Stocks: Another day, another record?

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Is the air getting thin yet?

Investors may tread carefully Thursday in the absence of major economic or corporate news, but U.S. stock futures were pointing higher ahead of the open as markets look to scale new peaks.

The Department of Labor released a better-than-expected weekly report on initial jobless claims, which could add fuel to a potential rally. Claims fell to 332,000 last week. Economists polled by had expected 350,000 new filings.

The Dow Jones industrial average eked out its ninth straight day of gains Wednesday -- the longest winning streak since 1996, the year of former Fed Chairman Alan Greenspan's "irrational exuberance."

Related: Dow's best run since 1996

Men's Wearhouse (MW) soared 13% in premarket trading Thursday, a day after reporting earnings, a $200 million share buyback and new guidance.

On the corporate front, Cosi (COSI) and Krispy Kreme (KKD) will report fourth-quarter results after the bell.

Shares of Blackberry (BBRY) extended their gains Thursday, a day after the company announced that it received one million orders for its Blackberry 10 device from an unnamed partner.

E*Trade (ETFC)shares fell 5% in premarket trading after a major shareholder said it planned to sell its entire stake in the company.

Related: Fear & Greed Index moves into extreme greed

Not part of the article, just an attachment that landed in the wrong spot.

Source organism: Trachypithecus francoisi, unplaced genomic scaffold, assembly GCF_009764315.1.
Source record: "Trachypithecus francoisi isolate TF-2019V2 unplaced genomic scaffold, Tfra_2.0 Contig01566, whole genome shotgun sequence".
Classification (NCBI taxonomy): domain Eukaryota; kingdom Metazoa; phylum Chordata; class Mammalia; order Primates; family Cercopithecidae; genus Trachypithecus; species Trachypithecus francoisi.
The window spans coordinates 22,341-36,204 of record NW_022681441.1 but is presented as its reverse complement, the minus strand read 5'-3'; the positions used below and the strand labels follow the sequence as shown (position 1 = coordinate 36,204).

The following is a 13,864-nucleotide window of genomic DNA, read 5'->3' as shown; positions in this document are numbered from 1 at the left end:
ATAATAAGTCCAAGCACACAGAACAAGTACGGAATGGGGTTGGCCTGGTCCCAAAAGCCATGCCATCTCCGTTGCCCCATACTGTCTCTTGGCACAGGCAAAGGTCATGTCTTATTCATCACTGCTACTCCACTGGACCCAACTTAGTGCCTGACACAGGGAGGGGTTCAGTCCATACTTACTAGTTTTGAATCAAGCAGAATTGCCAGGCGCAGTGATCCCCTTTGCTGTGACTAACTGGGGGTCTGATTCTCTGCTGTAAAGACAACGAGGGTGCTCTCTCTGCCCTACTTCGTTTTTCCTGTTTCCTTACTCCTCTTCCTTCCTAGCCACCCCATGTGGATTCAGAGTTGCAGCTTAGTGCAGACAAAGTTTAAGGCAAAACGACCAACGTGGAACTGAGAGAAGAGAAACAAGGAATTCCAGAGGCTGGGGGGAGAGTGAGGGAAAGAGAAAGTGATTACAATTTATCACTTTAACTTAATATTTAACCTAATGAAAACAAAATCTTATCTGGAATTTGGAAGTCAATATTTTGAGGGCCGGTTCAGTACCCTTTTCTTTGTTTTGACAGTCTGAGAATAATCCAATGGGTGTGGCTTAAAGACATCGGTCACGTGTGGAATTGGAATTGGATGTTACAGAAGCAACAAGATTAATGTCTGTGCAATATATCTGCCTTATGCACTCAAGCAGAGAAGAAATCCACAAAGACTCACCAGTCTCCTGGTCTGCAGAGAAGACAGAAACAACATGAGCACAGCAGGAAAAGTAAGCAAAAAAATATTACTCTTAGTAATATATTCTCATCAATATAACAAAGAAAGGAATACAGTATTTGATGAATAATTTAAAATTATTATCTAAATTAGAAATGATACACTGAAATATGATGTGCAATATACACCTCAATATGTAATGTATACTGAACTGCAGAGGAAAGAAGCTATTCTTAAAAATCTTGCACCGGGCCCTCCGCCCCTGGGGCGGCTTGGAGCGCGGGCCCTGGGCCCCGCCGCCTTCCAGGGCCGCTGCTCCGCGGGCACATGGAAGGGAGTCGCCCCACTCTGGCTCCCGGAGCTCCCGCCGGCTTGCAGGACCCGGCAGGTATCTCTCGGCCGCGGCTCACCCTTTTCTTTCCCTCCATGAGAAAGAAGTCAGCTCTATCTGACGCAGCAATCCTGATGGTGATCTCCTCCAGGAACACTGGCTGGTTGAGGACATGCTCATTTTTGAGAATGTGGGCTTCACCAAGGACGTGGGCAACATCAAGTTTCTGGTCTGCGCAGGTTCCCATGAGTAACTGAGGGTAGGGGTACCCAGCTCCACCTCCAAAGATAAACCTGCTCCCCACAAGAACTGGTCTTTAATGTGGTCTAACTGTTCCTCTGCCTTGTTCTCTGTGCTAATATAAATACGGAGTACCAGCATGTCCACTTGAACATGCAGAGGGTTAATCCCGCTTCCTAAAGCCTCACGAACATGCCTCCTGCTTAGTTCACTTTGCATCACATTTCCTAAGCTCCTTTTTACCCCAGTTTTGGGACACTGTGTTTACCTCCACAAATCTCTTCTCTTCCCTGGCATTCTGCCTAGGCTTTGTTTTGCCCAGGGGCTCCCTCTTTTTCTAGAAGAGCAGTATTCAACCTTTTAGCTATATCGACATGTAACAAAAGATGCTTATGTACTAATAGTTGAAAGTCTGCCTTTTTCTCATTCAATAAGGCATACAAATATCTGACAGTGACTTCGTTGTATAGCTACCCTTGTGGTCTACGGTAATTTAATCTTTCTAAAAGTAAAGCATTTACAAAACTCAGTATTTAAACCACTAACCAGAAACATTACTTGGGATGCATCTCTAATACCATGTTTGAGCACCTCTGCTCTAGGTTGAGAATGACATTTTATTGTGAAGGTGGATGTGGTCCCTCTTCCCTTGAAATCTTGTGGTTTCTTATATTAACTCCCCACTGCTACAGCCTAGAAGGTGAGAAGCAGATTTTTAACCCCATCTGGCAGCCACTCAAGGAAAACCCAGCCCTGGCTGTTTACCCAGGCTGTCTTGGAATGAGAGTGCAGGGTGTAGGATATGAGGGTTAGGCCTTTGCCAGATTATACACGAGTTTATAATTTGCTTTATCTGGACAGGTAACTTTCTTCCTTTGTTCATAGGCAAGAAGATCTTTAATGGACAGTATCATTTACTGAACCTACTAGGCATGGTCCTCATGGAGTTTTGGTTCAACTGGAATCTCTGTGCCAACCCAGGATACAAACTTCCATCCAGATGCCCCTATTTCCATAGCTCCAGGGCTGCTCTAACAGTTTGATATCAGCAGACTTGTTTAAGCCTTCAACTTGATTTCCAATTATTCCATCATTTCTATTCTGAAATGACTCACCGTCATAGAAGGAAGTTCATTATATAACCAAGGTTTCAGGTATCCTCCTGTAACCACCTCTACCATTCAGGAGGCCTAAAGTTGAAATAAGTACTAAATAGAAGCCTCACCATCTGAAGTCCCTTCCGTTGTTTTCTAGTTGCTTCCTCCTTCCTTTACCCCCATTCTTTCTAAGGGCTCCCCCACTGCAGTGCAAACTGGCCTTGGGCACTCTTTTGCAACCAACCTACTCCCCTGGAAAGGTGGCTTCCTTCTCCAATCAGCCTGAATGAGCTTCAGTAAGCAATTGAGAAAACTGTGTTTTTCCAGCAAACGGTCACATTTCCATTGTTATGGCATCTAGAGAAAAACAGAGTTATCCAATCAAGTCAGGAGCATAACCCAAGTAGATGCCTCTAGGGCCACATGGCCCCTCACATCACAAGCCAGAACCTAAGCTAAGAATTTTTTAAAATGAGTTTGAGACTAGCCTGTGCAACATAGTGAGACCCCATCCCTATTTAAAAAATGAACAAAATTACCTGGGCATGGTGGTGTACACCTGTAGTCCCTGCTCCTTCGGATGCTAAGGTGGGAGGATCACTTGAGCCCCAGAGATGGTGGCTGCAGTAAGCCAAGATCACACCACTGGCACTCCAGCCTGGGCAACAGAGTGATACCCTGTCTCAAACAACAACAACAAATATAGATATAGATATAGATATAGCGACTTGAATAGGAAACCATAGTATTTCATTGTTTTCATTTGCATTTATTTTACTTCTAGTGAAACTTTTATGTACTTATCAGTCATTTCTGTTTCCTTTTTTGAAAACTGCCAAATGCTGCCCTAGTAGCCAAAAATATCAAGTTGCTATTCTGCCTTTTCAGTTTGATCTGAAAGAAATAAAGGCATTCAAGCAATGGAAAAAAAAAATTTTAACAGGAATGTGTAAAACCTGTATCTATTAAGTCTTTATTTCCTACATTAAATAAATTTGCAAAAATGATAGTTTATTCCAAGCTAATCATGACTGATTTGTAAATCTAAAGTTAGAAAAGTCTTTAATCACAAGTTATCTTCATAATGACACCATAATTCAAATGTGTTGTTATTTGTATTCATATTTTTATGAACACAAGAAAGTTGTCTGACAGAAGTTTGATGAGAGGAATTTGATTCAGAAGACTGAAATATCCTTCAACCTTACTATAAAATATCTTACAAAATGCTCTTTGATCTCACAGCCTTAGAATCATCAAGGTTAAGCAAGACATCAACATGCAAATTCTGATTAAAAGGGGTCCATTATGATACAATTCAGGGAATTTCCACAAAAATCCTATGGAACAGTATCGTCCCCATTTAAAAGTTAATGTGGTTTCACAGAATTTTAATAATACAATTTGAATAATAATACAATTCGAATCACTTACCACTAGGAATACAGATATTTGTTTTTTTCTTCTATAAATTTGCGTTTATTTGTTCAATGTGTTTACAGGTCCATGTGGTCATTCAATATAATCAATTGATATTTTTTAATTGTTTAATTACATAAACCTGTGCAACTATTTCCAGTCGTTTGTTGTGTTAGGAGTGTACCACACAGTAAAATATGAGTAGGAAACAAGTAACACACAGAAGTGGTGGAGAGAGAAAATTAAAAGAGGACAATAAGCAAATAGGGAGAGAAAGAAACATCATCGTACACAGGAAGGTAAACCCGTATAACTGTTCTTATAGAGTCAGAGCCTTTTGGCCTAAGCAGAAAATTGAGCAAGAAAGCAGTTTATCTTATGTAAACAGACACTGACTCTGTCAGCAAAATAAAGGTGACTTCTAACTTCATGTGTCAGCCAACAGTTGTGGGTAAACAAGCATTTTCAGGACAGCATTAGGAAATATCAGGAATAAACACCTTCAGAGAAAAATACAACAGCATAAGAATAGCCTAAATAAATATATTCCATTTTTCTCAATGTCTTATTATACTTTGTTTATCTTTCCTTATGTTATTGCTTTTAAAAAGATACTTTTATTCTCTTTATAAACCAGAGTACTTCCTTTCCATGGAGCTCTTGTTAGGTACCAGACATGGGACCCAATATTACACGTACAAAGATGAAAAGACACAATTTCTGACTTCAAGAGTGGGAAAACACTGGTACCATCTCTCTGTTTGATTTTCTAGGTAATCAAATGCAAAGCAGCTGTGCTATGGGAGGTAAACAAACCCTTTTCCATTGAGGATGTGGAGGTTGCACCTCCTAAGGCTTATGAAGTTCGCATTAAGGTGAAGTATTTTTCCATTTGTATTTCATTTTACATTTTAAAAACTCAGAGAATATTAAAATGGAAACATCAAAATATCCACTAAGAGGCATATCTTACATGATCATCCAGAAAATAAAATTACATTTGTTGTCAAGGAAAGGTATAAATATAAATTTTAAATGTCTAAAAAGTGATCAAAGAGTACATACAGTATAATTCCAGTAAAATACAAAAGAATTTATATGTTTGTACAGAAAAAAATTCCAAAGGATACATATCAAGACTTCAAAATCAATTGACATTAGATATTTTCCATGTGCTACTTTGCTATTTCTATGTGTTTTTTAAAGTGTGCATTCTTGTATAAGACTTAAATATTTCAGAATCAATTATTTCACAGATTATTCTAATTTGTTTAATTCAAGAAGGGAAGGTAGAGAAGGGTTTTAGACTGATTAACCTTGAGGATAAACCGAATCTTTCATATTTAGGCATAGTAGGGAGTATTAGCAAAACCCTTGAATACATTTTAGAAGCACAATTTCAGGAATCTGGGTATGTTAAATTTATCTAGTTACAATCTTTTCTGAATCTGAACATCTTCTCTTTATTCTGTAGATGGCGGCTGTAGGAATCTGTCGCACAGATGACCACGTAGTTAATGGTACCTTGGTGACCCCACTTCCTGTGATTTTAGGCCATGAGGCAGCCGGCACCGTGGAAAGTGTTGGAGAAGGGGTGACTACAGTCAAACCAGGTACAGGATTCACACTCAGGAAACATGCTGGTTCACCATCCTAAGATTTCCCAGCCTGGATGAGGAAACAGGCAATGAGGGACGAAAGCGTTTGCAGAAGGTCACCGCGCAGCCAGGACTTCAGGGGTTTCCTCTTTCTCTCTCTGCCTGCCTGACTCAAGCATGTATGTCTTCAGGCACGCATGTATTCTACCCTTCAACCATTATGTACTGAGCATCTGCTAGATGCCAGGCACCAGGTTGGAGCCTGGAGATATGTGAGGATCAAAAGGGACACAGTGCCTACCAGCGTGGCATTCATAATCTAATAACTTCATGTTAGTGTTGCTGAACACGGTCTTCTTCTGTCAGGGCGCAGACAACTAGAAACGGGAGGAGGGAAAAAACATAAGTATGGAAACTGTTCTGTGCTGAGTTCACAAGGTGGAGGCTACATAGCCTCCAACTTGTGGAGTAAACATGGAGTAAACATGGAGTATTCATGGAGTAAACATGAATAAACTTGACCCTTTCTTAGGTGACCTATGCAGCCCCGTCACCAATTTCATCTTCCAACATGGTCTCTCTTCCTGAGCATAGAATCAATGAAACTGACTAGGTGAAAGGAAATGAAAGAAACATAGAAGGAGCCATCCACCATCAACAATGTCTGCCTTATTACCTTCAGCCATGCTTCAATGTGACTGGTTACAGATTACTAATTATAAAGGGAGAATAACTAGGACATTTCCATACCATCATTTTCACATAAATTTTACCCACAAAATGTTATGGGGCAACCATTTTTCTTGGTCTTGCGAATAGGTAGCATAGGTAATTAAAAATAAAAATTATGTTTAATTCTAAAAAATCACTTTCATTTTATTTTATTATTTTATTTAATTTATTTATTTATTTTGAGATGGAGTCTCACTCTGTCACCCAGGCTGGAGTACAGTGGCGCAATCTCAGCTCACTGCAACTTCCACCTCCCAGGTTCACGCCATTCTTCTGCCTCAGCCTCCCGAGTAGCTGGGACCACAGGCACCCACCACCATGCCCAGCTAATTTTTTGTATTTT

European markets were higher in midday trading, with Germany's DAX leading the way.

"Europe will see the start of a two-day European leader summit in Brussels today and a draft statement indicated that leaders will endorse plans for 'structural' assessments of national budgets focusing on 'growth-friendly fiscal consolidation,'" wrote Deutsche Bank analyst Jim Reid, in a note to investors. "Be interesting to actually see what the latter actually means!"

Why Thailand is Asia's hottest market
Why Thailand is Asia's hottest market

Asian markets also ended firmer. Japan's Nikkei was up 1.2% but the Shanghai Composite and Hong Kong's Hang Seng continued to lag on talk of efforts to control rising prices.

"We shall take measures, including monetary policy adjustments, to stabilize prices, and lower inflation expectations," Zhou Xiaochuan, China's central bank governor, said Wednesday.

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